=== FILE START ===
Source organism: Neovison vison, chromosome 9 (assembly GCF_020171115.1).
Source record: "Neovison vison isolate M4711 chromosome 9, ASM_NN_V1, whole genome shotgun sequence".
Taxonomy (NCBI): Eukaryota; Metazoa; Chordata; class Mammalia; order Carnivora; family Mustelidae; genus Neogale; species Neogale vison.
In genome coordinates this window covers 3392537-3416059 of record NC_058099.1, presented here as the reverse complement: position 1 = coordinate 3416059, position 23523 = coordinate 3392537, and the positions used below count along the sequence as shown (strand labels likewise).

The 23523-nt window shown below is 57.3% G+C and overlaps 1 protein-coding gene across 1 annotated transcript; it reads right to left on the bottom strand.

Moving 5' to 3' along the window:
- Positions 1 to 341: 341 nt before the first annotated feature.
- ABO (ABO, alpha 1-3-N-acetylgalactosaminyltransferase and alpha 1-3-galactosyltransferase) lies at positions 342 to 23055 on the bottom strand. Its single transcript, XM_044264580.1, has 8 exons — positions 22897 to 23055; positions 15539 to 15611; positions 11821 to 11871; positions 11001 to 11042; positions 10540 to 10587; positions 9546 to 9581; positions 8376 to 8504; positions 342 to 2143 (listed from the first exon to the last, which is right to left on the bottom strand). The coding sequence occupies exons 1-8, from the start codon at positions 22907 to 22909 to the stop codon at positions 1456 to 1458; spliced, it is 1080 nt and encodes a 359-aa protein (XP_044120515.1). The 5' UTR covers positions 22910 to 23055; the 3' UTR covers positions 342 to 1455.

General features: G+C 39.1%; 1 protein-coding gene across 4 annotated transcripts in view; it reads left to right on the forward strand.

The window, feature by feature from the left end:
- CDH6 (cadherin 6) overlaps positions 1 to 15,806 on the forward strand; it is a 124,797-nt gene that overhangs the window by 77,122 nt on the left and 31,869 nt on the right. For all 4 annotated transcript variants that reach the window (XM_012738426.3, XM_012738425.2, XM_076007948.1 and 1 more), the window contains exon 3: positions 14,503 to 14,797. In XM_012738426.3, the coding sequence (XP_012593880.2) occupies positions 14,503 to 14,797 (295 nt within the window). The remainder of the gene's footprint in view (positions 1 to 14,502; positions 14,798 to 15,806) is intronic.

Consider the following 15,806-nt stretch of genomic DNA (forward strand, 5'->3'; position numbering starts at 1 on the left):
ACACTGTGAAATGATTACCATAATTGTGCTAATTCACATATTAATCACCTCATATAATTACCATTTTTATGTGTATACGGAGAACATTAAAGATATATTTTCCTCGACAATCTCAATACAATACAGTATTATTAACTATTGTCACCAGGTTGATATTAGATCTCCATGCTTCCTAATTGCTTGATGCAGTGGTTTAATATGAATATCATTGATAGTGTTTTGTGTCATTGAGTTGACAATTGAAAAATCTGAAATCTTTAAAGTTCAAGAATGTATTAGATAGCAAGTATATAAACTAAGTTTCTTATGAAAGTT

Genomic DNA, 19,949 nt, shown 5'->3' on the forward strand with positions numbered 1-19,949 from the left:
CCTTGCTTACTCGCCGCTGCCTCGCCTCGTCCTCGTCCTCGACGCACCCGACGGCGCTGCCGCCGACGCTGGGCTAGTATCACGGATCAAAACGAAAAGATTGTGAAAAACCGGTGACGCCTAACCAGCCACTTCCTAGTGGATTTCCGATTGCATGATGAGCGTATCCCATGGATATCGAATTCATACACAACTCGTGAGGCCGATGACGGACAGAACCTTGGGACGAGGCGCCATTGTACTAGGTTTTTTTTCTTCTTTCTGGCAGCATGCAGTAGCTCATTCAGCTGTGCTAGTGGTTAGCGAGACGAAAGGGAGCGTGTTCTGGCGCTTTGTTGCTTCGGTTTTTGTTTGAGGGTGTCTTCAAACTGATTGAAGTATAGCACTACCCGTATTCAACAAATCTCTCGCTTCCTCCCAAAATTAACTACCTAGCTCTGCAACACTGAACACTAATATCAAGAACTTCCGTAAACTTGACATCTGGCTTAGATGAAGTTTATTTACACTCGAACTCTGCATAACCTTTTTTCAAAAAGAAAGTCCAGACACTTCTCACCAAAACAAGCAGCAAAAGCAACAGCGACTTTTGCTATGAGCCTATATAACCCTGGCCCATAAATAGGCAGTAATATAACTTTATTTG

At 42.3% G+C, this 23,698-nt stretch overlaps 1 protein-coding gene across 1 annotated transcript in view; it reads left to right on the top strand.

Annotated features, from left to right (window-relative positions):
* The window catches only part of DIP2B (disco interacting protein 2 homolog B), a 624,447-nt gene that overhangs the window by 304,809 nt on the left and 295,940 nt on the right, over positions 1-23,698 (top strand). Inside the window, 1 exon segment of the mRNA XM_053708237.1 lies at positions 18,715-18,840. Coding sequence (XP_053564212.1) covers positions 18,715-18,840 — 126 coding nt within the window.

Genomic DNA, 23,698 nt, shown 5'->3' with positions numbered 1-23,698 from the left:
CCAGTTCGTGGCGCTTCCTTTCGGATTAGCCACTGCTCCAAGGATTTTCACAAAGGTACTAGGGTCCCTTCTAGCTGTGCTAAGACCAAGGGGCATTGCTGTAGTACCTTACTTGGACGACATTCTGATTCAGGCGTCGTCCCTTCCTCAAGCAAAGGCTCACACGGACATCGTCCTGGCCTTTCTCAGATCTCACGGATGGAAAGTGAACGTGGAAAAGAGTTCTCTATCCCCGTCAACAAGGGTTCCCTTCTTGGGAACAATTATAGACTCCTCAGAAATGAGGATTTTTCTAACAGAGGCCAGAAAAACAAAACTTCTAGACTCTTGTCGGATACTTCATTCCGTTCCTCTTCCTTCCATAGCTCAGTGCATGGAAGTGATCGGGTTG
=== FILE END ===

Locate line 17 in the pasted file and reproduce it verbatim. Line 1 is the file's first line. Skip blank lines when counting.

Annotated features, from left to right (window-relative positions):